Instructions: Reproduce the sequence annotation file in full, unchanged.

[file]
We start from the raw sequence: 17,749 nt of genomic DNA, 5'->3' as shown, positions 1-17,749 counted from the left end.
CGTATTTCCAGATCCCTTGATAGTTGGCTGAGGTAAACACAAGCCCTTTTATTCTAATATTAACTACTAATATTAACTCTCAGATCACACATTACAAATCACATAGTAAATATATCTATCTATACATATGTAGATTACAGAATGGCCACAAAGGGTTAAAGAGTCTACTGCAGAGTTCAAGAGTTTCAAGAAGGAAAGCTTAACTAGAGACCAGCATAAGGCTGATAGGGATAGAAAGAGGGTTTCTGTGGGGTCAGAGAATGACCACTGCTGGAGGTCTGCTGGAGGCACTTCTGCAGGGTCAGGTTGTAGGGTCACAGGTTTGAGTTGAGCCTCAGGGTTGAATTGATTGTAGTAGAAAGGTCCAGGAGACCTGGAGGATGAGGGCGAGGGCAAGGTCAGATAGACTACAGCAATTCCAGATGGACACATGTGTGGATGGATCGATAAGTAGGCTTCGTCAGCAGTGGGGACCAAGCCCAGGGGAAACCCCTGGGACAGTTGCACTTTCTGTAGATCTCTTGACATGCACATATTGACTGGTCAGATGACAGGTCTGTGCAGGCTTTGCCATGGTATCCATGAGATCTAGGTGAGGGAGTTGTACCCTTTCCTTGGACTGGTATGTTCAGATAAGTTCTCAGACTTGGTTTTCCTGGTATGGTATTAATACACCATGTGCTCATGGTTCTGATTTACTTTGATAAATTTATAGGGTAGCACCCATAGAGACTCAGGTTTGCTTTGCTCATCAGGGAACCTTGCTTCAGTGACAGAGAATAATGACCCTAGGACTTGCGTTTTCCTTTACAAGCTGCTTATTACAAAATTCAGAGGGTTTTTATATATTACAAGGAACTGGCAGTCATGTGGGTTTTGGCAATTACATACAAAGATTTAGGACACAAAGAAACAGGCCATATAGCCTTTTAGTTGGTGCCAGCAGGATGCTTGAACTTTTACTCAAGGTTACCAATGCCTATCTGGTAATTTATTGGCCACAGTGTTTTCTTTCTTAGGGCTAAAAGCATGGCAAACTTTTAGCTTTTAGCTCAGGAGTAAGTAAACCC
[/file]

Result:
We start from the raw sequence: 17,749 nt of genomic DNA, 5'->3' as shown, positions 1-17,749 counted from the left end.
CGTATTTCCAGATCCCTTGATAGTTGGCTGAGGTAAACACAAGCCCTTTTATTCTAATATTAACTACTAATATTAACTCTCAGATCACACATTACAAATCACATAGTAAATATATCTATCTATACATATGTAGATTACAGAATGGCCACAAAGGGTTAAAGAGTCTACTGCAGAGTTCAAGAGTTTCAAGAAGGAAAGCTTAACTAGAGACCAGCATAAGGCTGATAGGGATAGAAAGAGGGTTTCTGTGGGGTCAGAGAATGACCACTGCTGGAGGTCTGCTGGAGGCACTTCTGCAGGGTCAGGTTGTAGGGTCACAGGTTTGAGTTGAGCCTCAGGGTTGAATTGATTGTAGTAGAAAGGTCCAGGAGACCTGGAGGATGAGGGCGAGGGCAAGGTCAGATAGACTACAGCAATTCCAGATGGACACATGTGTGGATGGATCGATAAGTAGGCTTCGTCAGCAGTGGGGACCAAGCCCAGGGGAAACCCCTGGGACAGTTGCACTTTCTGTAGATCTCTTGACATGCACATATTGACTGGTCAGATGACAGGTCTGTGCAGGCTTTGCCATGGTATCCATGAGATCTAGGTGAGGGAGTTGTACCCTTTCCTTGGACTGGTATGTTCAGATAAGTTCTCAGACTTGGTTTTCCTGGTATGGTATTAATACACCATGTGCTCATGGTTCTGATTTACTTTGATAAATTTATAGGGTAGCACCCATAGAGACTCAGGTTTGCTTTGCTCATCAGGGAACCTTGCTTCAGTGACAGAGAATAATGACCCTAGGACTTGCGTTTTCCTTTACAAGCTGCTTATTACAAAATTCAGAGGGTTTTTATATATTACAAGGAACTGGCAGTCATGTGGGTTTTGGCAATTACATACAAAGATTTAGGACACAAAGAAACAGGCCATATAGCCTTTTAGTTGGTGCCAGCAGGATGCTTGAACTTTTACTCAAGGTTACCAATGCCTATCTGGTAATTTATTGGCCACAGTGTTTTCTTTCTTAGGGCTAAAAGCATGGCAAACTTTTAGCTTTTAGCTCAGGAGTAAGTAAACCC